Dual use in genomics. Initially funded from the Science in Society programme of the UK Economic & Social Research Council, this was an investigation of possible impacts on biotechnology of dual-use controls introduced in order to enhance biosecurity in the UK. For details click here. Caitríona McLeish was the lead HSP researcher in this work, which also benefited from input from Tony Phillips.

ASSRBCVUL. A collaboration in which the University of Sussex joined with five overseas research institutions to assess the vulnerability of European society to radiological, biological and chemical terrorist attacks and to propose and evaluate countermeasures. For details click here. The project was what the European Commission (the sponsoring organization) called a 'coordination action', and the contributions to it from the University of Sussex were provided by HSP Sussex.

Civil society and CBW. Funded from the Non-Govermental Public Action programme of the UK Economic & Social Research Council, this project examined the role and influence of civil society on attempts to eliminate biological and chemical weapons, with particular focus on national efforts within the UK and on recent activities to establish a global civil society monitoring network. Daniel Feakes was the HSP researcher leading this work.

Non-state actors and the globalization of chemical and biological WMD technologies. Funded from the New Security Challenges programme of the UK Economic & Social Research Council, this investigation used recently-validated research methods to conceptualise how heterogeneous non-state actors enrol one another to create, overturn and enforce regulatory regimes that frame and constrain the development of CBW-relevant technologies. For details click here. The project was carried out by Daniel Feakes, Caitríona McLeish, and Julian Robinson.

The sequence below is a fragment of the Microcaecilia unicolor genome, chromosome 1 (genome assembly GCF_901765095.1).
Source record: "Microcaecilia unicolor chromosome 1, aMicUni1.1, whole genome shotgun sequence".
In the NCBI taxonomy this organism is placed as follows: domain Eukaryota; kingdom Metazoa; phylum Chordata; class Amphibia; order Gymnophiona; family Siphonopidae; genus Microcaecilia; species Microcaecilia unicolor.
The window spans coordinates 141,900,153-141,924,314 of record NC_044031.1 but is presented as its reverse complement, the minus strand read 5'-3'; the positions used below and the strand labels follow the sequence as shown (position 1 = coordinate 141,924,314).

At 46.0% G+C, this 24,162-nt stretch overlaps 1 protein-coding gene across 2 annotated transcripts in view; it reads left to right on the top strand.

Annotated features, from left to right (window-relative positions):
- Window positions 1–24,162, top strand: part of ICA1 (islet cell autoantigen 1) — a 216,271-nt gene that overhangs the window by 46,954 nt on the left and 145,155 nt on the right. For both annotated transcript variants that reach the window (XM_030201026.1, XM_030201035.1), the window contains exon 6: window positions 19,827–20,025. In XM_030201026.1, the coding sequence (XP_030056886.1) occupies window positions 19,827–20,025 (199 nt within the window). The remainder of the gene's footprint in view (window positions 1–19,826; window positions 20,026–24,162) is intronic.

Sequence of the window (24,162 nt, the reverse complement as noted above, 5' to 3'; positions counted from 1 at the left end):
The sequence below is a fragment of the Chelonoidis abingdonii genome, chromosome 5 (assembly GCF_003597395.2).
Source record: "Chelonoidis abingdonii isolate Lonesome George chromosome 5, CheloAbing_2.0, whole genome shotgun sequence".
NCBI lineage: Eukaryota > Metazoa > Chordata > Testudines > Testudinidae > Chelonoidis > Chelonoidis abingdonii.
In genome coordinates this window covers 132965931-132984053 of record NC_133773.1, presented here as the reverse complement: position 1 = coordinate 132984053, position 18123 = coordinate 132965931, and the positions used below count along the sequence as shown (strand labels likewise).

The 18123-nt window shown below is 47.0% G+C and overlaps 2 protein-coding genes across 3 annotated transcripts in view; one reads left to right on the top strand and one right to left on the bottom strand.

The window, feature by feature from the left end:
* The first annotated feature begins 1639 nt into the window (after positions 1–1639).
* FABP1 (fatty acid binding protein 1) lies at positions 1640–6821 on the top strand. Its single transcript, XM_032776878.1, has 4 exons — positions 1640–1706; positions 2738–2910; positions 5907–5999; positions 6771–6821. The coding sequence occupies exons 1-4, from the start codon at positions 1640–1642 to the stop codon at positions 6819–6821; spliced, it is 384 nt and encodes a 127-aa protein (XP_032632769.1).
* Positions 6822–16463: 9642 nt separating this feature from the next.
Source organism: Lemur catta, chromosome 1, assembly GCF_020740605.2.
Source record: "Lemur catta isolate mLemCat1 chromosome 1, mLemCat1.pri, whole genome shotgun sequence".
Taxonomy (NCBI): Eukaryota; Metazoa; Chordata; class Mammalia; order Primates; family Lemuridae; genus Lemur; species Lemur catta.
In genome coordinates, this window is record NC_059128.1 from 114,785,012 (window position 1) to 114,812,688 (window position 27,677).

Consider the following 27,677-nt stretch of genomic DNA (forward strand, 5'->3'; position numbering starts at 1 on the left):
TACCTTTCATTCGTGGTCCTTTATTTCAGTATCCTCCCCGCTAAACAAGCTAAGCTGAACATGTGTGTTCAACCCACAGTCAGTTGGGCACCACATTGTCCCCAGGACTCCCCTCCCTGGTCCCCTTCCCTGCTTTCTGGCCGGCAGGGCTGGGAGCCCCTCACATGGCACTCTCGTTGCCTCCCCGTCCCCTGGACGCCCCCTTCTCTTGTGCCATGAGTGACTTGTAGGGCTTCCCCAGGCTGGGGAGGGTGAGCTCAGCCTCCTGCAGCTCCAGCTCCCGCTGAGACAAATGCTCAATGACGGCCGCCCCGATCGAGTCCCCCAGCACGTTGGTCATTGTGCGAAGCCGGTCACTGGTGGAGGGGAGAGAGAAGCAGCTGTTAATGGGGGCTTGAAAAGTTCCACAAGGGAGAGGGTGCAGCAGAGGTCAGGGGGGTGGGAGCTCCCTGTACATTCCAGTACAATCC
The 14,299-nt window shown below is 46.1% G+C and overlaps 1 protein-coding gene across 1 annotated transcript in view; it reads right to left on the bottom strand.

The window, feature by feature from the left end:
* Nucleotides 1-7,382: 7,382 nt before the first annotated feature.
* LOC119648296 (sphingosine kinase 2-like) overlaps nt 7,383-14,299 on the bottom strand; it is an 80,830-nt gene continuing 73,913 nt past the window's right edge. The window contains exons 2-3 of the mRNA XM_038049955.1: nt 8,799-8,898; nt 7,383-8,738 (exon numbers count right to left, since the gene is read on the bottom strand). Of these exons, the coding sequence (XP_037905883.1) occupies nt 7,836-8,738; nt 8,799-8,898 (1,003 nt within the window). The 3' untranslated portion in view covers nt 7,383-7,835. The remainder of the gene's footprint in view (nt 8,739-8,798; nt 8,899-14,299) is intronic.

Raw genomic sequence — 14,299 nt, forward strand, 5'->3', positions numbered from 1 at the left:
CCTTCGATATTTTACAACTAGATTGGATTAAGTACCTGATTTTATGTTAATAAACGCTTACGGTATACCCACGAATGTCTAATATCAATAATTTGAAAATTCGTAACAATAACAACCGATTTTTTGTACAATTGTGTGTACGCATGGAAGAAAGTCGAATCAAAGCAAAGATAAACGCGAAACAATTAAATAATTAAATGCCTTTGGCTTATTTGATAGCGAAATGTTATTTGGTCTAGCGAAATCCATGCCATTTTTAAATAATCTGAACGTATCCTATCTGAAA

Field investigations
This HSP research activity is exemplified by the on-site investigation of the anthrax outbreak of 1979 in Sverdlovsk, USSR, organized and led in 1992 and 1993 by the Harvard HSP director, Matthew Meselson. Its definitive findings have been published in the Proceedings of the US National Academy of Sciences, in the journal Science, and in the book Anthrax: the investigation of a deadly outbreak (University of California Press, 1999) by HSP Associate Jeanne Guillemin. This inquiry followed an earlier HSP investigation of the 'yellow rain' phenomenon in southeast Asia, which demonstrated that the yellow materials at first thought to be samples of a CBW agent were in actuality the harmless droppings of large swarms of wild honey-bees. These findings were published in Nature, Science and Foreign Policy. What both these HSP inquiries revealed was the importance of independent and properly conducted scientific investigation as backstop to the efforts of governments to understand complex events possibly associated with biological or chemical weapons. Since then, HSP has involved itself in preliminary inquiries regarding several other alleged CBW events (in, for example, Iran, Iraqi Kurdistan, Burma, southern Africa, Sudan and Palestine) but they have not yet proceeded to field investigation.

On the basis of this experience, HSP is well suited to pursuing, should occasion arise, 'open source plus' research in which, on very specific matters such as allegations of use or other forms of non-compliance with international CBW agreements, HSP engages in field work aimed at building upon existing published sources of information through interviews, for example, or through sample collection and analysis.